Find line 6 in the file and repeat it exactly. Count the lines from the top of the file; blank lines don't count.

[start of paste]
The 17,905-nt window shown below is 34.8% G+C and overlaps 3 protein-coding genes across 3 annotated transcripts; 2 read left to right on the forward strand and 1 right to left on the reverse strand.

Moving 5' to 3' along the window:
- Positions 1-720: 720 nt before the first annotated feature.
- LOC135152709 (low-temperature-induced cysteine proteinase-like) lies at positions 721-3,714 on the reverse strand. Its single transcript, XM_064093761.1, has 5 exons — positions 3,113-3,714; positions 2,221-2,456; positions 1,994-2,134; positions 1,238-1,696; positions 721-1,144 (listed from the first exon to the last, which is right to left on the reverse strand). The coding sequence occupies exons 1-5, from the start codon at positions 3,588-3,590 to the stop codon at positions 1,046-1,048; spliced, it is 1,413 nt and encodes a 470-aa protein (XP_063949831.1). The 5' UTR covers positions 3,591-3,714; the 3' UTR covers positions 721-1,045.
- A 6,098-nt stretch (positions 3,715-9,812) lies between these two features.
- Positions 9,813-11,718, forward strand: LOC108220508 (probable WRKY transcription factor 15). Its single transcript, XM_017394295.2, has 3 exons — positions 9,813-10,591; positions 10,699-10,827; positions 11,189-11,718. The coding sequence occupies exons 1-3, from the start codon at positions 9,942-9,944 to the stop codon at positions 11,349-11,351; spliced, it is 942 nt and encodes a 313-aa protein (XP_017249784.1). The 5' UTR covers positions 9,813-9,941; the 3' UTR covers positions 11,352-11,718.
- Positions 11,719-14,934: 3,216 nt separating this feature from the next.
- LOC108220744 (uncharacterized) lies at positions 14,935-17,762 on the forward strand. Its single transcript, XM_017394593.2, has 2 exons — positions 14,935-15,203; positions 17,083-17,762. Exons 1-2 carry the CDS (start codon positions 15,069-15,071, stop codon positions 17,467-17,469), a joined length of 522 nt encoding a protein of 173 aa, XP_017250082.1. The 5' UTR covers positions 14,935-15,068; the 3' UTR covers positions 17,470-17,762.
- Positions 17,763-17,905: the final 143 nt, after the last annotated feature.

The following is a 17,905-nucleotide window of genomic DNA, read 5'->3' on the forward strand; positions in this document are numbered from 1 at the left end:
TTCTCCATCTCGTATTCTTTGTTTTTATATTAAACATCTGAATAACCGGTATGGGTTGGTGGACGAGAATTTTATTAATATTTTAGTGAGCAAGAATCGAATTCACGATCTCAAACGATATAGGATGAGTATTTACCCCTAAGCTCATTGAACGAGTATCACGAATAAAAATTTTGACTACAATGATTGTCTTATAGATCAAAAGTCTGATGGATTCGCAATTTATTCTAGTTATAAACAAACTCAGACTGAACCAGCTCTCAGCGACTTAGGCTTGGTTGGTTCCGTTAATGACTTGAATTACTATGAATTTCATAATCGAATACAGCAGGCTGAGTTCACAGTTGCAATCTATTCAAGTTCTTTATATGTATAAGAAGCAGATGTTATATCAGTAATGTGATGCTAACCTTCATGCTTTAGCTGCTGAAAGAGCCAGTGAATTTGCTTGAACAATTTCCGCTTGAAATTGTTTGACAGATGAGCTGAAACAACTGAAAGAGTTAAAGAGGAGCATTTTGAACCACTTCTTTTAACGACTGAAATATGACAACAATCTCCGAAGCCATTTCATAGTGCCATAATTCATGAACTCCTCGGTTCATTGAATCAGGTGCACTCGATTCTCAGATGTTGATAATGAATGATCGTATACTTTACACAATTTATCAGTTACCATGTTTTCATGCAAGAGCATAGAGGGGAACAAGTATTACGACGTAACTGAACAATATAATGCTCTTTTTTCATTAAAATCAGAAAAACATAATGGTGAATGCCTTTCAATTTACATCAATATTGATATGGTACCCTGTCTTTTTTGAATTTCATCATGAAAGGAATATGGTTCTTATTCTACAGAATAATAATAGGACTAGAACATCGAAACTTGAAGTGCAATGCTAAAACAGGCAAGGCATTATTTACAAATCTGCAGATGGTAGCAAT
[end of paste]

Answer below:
- Positions 9,813-11,718, forward strand: LOC108220508 (probable WRKY transcription factor 15). Its single transcript, XM_017394295.2, has 3 exons — positions 9,813-10,591; positions 10,699-10,827; positions 11,189-11,718. The coding sequence occupies exons 1-3, from the start codon at positions 9,942-9,944 to the stop codon at positions 11,349-11,351; spliced, it is 942 nt and encodes a 313-aa protein (XP_017249784.1). The 5' UTR covers positions 9,813-9,941; the 3' UTR covers positions 11,352-11,718.